I love you, New York Times, you're perfect, don't change
My finger is at the ready but I just can't press the button. It's time. Now. Really. I've been contemplating this moment for quite a while and just haven't been able to bring myself to do it. Now, however, the hour has struck. I can no longer have my smudgy friend over for breakfast.
My love affair with the Sunday New York Times began in the previous century. I grew up seeing my father read first the headlines, then go immediately to the travel section. I devoured Arts and Leisure, style section and book review. I ignored the crossword puzzle; Monday's version was more fun to fill out.
During my starter marriage, reading the Sunday NYT at the in-laws was verboten. Everything in the house was white; my mother-in-law was terrified ink-stained fingers would touch her precious bed sheets.That nightmare ended when I divorced my 'wasbund' and settled in Colombia, my parents' country of origin, to work in telenovelas. I started dating a dashing TV star who subscribed to the New York Times Sunday edition. Reading about the hottest new play and who was wearing what along Fifth Avenue while sipping a cafe con leche with a side order of pandeyucas at the local coffee shop was like manna from heaven. I could continue being a New Yorker, three thousand miles from home.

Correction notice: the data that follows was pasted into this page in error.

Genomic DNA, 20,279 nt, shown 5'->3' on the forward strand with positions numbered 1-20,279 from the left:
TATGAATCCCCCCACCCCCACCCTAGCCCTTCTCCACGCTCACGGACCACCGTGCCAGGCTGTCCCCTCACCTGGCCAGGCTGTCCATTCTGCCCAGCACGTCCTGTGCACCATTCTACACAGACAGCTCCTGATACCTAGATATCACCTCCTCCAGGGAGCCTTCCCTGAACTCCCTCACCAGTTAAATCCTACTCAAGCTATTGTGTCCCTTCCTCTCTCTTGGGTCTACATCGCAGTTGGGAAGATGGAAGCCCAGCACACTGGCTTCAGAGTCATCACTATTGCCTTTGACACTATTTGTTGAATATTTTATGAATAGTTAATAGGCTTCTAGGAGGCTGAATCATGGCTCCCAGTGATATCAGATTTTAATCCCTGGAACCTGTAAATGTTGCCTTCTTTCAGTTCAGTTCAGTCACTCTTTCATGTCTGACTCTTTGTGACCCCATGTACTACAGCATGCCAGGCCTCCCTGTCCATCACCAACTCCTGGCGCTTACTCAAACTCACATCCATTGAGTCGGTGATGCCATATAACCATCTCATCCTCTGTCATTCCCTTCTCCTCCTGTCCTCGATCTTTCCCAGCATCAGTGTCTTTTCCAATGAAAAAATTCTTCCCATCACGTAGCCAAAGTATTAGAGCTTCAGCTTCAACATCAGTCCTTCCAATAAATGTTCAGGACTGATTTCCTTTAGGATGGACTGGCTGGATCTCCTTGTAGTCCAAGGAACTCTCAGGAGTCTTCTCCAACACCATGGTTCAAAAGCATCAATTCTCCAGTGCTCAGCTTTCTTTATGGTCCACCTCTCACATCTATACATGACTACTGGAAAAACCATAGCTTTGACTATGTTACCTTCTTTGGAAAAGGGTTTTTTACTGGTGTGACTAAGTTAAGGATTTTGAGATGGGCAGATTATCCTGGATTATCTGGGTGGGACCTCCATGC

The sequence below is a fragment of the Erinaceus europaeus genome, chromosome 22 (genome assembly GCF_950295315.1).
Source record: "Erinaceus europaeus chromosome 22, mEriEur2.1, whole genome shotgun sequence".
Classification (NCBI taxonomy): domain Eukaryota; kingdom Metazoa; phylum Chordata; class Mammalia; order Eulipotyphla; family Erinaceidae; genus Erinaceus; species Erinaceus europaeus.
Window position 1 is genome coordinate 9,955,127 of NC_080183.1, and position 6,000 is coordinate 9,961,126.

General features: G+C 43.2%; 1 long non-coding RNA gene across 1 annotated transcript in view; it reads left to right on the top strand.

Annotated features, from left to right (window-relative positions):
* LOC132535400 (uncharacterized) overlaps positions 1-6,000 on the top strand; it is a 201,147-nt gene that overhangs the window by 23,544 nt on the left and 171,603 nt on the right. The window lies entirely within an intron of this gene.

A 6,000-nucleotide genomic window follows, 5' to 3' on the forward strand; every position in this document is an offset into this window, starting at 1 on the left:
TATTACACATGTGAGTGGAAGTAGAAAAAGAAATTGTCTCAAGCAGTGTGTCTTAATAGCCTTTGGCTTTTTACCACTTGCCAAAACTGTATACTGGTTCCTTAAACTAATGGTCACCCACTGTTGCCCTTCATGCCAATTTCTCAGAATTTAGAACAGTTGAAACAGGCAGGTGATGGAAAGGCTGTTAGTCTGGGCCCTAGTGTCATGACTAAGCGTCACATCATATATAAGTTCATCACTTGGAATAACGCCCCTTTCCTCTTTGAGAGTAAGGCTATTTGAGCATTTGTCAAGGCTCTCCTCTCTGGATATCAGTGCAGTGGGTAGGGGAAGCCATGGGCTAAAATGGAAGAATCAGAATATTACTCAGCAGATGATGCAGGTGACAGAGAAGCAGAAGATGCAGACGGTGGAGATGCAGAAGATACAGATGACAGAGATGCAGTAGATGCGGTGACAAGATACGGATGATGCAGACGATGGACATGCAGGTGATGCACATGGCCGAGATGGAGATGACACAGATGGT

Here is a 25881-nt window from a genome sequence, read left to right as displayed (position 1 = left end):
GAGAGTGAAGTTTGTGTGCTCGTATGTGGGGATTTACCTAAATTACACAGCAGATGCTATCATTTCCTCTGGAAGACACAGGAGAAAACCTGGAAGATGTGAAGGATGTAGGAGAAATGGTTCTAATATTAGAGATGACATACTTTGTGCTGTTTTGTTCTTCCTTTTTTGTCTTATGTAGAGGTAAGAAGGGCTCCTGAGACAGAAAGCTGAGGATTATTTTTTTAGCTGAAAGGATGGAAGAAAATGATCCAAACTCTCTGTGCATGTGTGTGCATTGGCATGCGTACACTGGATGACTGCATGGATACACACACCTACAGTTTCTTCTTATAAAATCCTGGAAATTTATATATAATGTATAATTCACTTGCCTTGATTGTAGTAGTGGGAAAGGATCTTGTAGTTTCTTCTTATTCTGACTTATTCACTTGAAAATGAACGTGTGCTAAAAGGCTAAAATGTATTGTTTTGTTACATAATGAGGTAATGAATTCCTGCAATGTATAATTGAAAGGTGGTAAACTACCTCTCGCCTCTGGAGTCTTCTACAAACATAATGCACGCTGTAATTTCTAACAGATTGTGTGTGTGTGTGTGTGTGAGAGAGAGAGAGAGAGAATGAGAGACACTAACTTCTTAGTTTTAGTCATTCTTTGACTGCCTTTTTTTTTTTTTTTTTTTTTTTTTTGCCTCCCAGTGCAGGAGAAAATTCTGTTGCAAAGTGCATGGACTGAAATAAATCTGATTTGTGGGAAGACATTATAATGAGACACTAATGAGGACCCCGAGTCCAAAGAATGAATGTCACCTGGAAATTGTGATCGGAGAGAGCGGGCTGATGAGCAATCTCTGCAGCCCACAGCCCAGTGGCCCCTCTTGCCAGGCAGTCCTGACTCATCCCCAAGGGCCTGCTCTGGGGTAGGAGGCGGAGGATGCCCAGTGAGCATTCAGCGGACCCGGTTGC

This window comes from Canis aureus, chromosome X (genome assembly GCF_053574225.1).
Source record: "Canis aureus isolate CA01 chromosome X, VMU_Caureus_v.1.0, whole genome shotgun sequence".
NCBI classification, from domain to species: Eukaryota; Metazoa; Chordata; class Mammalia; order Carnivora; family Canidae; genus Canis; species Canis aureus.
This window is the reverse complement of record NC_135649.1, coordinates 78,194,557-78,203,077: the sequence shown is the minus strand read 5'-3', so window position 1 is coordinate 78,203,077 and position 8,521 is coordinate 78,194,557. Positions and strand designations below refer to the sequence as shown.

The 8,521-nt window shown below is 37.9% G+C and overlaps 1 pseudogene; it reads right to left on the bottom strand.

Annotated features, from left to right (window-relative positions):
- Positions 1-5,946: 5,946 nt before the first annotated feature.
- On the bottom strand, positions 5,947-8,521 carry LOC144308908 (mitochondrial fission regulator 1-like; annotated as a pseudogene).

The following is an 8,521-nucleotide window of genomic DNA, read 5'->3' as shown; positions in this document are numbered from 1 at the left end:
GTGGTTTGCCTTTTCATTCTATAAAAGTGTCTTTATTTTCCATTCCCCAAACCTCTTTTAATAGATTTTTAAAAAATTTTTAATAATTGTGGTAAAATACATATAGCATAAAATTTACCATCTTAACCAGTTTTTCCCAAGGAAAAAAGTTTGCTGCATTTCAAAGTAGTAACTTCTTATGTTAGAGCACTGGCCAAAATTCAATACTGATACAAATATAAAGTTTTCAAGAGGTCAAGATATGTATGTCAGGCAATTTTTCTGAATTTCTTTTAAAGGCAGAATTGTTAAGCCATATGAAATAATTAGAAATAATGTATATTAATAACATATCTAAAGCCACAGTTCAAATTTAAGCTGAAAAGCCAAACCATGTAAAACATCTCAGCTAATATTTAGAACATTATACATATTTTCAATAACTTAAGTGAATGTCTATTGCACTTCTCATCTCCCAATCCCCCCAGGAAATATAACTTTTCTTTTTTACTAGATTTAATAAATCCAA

The boyfriend didn't last but now I had the paper magically arrive on my doorstep. The Sunday habit continued when I moved to Miami, even though I didn't always have time to read it.
I moved to Los Angeles last summer and this year I tearfully called the subscription office. "Hi, I'm so sorry but I'm going to have to let go of my subscription to the New York Times. I've moved to LA and I can no longer subscribe to the Sunday edition. "I felt I needed to explain this betrayal before the ultimate authority, the New York Times employee on the other end.
"Miss Uribe, we have a special going on, just the digital edition where you would pay a lot less. Would you be interested?"I was silent for exactly 1.6 seconds.
"Yes! Sign me up!" I yelled and breathed a sigh of relief.